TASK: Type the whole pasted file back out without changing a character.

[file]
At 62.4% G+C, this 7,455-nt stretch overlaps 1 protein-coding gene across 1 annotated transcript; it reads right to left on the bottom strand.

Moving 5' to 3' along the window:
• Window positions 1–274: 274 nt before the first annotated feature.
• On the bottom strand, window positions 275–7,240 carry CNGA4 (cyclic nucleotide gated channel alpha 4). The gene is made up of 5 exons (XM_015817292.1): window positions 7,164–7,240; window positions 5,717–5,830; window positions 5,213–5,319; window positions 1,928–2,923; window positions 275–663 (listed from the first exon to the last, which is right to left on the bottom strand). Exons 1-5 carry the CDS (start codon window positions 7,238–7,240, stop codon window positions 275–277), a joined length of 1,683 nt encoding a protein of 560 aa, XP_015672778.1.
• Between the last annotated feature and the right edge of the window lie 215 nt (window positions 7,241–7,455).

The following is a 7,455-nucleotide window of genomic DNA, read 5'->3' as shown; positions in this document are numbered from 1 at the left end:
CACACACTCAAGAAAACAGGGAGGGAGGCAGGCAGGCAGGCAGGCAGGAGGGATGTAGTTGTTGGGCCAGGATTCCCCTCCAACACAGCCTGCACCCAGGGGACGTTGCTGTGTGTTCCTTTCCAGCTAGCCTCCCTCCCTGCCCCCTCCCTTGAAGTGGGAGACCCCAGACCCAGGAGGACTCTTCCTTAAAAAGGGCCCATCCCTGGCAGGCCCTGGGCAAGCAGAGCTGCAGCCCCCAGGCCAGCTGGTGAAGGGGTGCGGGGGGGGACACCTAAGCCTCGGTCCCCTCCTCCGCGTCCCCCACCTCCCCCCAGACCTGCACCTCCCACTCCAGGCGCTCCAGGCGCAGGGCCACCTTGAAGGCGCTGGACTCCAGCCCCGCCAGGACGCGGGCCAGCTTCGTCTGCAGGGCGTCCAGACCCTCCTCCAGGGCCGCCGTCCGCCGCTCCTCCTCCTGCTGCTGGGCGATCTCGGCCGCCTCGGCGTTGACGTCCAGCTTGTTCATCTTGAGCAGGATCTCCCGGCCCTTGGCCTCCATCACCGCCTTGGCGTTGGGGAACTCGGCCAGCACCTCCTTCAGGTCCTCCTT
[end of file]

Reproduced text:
At 62.4% G+C, this 7,455-nt stretch overlaps 1 protein-coding gene across 1 annotated transcript; it reads right to left on the bottom strand.

Moving 5' to 3' along the window:
• Window positions 1–274: 274 nt before the first annotated feature.
• On the bottom strand, window positions 275–7,240 carry CNGA4 (cyclic nucleotide gated channel alpha 4). The gene is made up of 5 exons (XM_015817292.1): window positions 7,164–7,240; window positions 5,717–5,830; window positions 5,213–5,319; window positions 1,928–2,923; window positions 275–663 (listed from the first exon to the last, which is right to left on the bottom strand). Exons 1-5 carry the CDS (start codon window positions 7,238–7,240, stop codon window positions 275–277), a joined length of 1,683 nt encoding a protein of 560 aa, XP_015672778.1.
• Between the last annotated feature and the right edge of the window lie 215 nt (window positions 7,241–7,455).

The following is a 7,455-nucleotide window of genomic DNA, read 5'->3' as shown; positions in this document are numbered from 1 at the left end:
CACACACTCAAGAAAACAGGGAGGGAGGCAGGCAGGCAGGCAGGCAGGAGGGATGTAGTTGTTGGGCCAGGATTCCCCTCCAACACAGCCTGCACCCAGGGGACGTTGCTGTGTGTTCCTTTCCAGCTAGCCTCCCTCCCTGCCCCCTCCCTTGAAGTGGGAGACCCCAGACCCAGGAGGACTCTTCCTTAAAAAGGGCCCATCCCTGGCAGGCCCTGGGCAAGCAGAGCTGCAGCCCCCAGGCCAGCTGGTGAAGGGGTGCGGGGGGGGACACCTAAGCCTCGGTCCCCTCCTCCGCGTCCCCCACCTCCCCCCAGACCTGCACCTCCCACTCCAGGCGCTCCAGGCGCAGGGCCACCTTGAAGGCGCTGGACTCCAGCCCCGCCAGGACGCGGGCCAGCTTCGTCTGCAGGGCGTCCAGACCCTCCTCCAGGGCCGCCGTCCGCCGCTCCTCCTCCTGCTGCTGGGCGATCTCGGCCGCCTCGGCGTTGACGTCCAGCTTGTTCATCTTGAGCAGGATCTCCCGGCCCTTGGCCTCCATCACCGCCTTGGCGTTGGGGAACTCGGCCAGCACCTCCTTCAGGTCCTCCTT